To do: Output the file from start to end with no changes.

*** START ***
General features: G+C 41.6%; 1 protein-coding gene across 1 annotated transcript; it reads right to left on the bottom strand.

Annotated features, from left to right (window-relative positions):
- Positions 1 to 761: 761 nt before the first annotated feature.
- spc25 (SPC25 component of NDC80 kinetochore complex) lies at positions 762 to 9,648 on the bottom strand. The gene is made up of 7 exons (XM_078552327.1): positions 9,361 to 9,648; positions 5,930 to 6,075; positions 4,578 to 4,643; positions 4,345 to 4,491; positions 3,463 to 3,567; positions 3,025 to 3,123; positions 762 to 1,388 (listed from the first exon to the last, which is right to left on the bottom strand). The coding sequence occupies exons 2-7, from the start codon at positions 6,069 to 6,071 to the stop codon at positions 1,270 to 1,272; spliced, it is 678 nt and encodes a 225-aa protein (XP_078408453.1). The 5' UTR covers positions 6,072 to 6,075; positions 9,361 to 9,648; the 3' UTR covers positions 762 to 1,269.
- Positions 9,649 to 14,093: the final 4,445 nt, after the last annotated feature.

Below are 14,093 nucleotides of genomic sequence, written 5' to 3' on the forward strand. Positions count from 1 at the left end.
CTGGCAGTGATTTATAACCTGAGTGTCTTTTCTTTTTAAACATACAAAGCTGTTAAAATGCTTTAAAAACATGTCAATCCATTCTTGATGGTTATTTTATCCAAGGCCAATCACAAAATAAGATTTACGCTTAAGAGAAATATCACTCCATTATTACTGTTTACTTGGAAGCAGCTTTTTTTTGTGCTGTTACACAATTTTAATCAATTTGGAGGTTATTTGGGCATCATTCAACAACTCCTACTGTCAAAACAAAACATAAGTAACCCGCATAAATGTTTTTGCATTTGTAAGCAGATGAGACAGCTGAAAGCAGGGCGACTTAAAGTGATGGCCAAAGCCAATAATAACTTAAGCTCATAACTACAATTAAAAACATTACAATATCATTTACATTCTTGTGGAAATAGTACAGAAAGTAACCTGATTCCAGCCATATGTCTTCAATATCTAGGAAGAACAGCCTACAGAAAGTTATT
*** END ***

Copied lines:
General features: G+C 41.6%; 1 protein-coding gene across 1 annotated transcript; it reads right to left on the bottom strand.

Annotated features, from left to right (window-relative positions):
- Positions 1 to 761: 761 nt before the first annotated feature.
- spc25 (SPC25 component of NDC80 kinetochore complex) lies at positions 762 to 9,648 on the bottom strand. The gene is made up of 7 exons (XM_078552327.1): positions 9,361 to 9,648; positions 5,930 to 6,075; positions 4,578 to 4,643; positions 4,345 to 4,491; positions 3,463 to 3,567; positions 3,025 to 3,123; positions 762 to 1,388 (listed from the first exon to the last, which is right to left on the bottom strand). The coding sequence occupies exons 2-7, from the start codon at positions 6,069 to 6,071 to the stop codon at positions 1,270 to 1,272; spliced, it is 678 nt and encodes a 225-aa protein (XP_078408453.1). The 5' UTR covers positions 6,072 to 6,075; positions 9,361 to 9,648; the 3' UTR covers positions 762 to 1,269.
- Positions 9,649 to 14,093: the final 4,445 nt, after the last annotated feature.

Below are 14,093 nucleotides of genomic sequence, written 5' to 3' on the forward strand. Positions count from 1 at the left end.
CTGGCAGTGATTTATAACCTGAGTGTCTTTTCTTTTTAAACATACAAAGCTGTTAAAATGCTTTAAAAACATGTCAATCCATTCTTGATGGTTATTTTATCCAAGGCCAATCACAAAATAAGATTTACGCTTAAGAGAAATATCACTCCATTATTACTGTTTACTTGGAAGCAGCTTTTTTTTGTGCTGTTACACAATTTTAATCAATTTGGAGGTTATTTGGGCATCATTCAACAACTCCTACTGTCAAAACAAAACATAAGTAACCCGCATAAATGTTTTTGCATTTGTAAGCAGATGAGACAGCTGAAAGCAGGGCGACTTAAAGTGATGGCCAAAGCCAATAATAACTTAAGCTCATAACTACAATTAAAAACATTACAATATCATTTACATTCTTGTGGAAATAGTACAGAAAGTAACCTGATTCCAGCCATATGTCTTCAATATCTAGGAAGAACAGCCTACAGAAAGTTATT